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A whole-food plant-based diet combines unprocessed foods and those that come from plants. You would eat mostly vegetables, fruits, whole grains, and legumes, while limiting meat, poultry, eggs, dairy products, seafood, oils, refined sweeteners, and highly processed foods. You can meet your nutritional needs on a whole-food plant-based diet using foods grown in the ground.

What are the benefits?

A whole-food plant-based diet can reduce your risk of diabetes, heart disease, hypertension, Alzheimer’s disease, and certain types of cancers. You’ll likely have a healthier body weight. You also will contribute to a healthier environment – a plant-based diet helps conserve land and water use and reduces pollution and greenhouse gases.

Can I meet my protein needs on a whole-food, plant-based diet?

Protein deficiency usually occurs during calorie deficiency. Even for active lifestyles, we only need about 10-15% of our daily calories to come from protein. One serving size of beans has seven to 10 grams of protein, which is more than one egg.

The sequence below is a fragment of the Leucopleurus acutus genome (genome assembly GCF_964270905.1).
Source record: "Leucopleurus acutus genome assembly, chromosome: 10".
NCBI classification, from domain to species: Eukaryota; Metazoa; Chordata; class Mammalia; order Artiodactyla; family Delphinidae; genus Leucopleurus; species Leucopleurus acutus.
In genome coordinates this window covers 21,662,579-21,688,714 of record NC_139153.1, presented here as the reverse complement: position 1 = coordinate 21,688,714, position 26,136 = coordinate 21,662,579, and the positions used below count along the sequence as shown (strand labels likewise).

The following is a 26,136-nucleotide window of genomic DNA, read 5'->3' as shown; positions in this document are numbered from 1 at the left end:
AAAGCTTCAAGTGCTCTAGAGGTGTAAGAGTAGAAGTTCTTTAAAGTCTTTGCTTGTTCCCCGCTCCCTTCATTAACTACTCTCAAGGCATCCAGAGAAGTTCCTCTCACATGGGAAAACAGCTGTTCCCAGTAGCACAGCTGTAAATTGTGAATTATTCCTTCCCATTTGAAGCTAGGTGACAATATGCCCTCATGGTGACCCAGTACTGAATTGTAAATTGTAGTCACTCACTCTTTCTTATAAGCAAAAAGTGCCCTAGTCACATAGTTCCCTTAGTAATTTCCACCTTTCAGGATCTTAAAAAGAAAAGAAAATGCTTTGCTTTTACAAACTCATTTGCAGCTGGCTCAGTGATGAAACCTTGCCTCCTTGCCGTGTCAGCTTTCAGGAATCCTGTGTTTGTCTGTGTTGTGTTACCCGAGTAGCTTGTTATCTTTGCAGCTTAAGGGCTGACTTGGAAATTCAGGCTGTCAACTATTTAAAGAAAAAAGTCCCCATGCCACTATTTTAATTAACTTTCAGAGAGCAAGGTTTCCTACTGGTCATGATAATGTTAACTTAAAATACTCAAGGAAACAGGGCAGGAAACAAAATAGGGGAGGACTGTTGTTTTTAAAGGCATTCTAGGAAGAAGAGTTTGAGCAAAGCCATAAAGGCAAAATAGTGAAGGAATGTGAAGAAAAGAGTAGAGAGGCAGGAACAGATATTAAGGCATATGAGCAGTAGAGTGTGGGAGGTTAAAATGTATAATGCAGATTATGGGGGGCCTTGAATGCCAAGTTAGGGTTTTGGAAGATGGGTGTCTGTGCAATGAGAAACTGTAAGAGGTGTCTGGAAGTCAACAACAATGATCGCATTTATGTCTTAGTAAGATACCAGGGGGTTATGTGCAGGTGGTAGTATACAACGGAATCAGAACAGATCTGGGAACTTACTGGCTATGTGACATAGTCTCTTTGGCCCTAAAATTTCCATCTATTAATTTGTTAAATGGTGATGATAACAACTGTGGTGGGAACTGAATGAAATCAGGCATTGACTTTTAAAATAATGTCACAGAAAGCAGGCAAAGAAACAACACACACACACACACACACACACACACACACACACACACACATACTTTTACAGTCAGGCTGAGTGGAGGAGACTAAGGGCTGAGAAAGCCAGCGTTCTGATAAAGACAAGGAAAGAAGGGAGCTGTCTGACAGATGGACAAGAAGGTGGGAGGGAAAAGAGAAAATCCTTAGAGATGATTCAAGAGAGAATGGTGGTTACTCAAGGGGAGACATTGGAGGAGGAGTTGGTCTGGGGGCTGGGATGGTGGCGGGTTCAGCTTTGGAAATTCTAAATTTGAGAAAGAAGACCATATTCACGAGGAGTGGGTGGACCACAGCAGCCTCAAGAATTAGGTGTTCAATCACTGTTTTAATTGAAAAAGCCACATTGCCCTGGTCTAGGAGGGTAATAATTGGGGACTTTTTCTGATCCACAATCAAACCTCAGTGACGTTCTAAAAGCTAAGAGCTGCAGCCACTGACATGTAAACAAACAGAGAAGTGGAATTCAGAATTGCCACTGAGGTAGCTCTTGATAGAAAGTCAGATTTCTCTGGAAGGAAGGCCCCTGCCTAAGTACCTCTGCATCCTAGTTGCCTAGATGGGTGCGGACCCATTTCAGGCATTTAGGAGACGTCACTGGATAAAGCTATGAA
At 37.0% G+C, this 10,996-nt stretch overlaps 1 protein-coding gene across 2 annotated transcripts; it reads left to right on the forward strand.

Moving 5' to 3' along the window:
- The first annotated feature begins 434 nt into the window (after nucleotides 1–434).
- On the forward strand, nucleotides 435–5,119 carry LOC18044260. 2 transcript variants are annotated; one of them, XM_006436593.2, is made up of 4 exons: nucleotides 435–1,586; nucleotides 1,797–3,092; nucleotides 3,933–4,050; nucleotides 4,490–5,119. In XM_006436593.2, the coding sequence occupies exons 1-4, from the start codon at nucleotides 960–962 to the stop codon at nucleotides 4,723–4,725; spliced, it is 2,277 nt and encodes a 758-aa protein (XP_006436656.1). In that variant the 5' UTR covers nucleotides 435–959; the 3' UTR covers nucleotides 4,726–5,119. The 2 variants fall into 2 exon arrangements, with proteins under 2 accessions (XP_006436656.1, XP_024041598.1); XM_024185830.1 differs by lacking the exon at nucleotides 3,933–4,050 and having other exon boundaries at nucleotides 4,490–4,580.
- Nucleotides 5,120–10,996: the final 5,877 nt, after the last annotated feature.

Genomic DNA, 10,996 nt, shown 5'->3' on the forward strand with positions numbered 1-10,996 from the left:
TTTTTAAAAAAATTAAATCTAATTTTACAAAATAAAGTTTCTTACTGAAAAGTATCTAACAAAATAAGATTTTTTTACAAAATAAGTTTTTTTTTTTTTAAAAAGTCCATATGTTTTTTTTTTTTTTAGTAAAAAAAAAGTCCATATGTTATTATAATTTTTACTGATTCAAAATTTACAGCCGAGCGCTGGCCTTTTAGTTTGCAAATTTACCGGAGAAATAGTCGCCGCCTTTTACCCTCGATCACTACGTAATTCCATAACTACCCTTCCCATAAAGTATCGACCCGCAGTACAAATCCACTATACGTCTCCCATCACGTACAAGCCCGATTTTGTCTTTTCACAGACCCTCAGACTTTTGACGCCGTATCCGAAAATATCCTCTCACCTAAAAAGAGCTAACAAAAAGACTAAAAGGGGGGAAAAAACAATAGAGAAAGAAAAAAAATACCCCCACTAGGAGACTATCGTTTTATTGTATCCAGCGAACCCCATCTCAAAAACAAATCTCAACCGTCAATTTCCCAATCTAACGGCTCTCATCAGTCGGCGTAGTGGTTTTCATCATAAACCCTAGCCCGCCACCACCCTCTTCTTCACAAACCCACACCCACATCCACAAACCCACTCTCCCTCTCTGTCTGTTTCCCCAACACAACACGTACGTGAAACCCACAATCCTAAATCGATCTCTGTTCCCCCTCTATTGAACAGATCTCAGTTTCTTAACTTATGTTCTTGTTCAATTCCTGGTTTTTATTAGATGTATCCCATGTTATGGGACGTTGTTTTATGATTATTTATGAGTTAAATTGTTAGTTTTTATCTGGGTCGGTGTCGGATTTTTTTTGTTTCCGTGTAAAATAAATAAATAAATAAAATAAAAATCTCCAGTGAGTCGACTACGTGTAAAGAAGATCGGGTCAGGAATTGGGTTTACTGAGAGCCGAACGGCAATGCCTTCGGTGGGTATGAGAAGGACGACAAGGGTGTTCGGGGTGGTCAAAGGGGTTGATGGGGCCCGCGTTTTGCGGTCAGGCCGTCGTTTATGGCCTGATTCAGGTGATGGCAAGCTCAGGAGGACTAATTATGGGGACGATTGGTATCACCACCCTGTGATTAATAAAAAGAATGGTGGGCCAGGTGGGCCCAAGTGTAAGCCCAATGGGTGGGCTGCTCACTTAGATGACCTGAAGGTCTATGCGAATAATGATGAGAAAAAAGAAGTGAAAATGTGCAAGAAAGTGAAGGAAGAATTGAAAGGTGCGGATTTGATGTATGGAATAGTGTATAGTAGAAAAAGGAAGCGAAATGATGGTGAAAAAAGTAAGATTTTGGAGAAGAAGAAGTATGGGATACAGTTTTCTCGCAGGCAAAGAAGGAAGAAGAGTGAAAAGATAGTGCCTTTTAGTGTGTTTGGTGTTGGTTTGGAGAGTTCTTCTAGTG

What about my calcium needs?

Plant sources of calcium include broccoli, kale, brussels sprouts, collard greens, chard, beans and tofu. Fortified plant-based milks (such as soy milk, almond milk, and oat milk) contain calcium. Two cups of cooked kale have about the same amount of calcium as one ounce of mozzarella cheese. Our bone density depends on other factors besides how much calcium we eat in our food. Adequate vitamin D, regular exercise, and avoiding smoking are also important factors for strong bones.

What if I am not ready to make the change to a whole-food, plant-based diet?

Making a change in our diet can be difficult and takes time. Even small changes, such as reducing red meat consumption and increasing vegetable intake, will improve your health.

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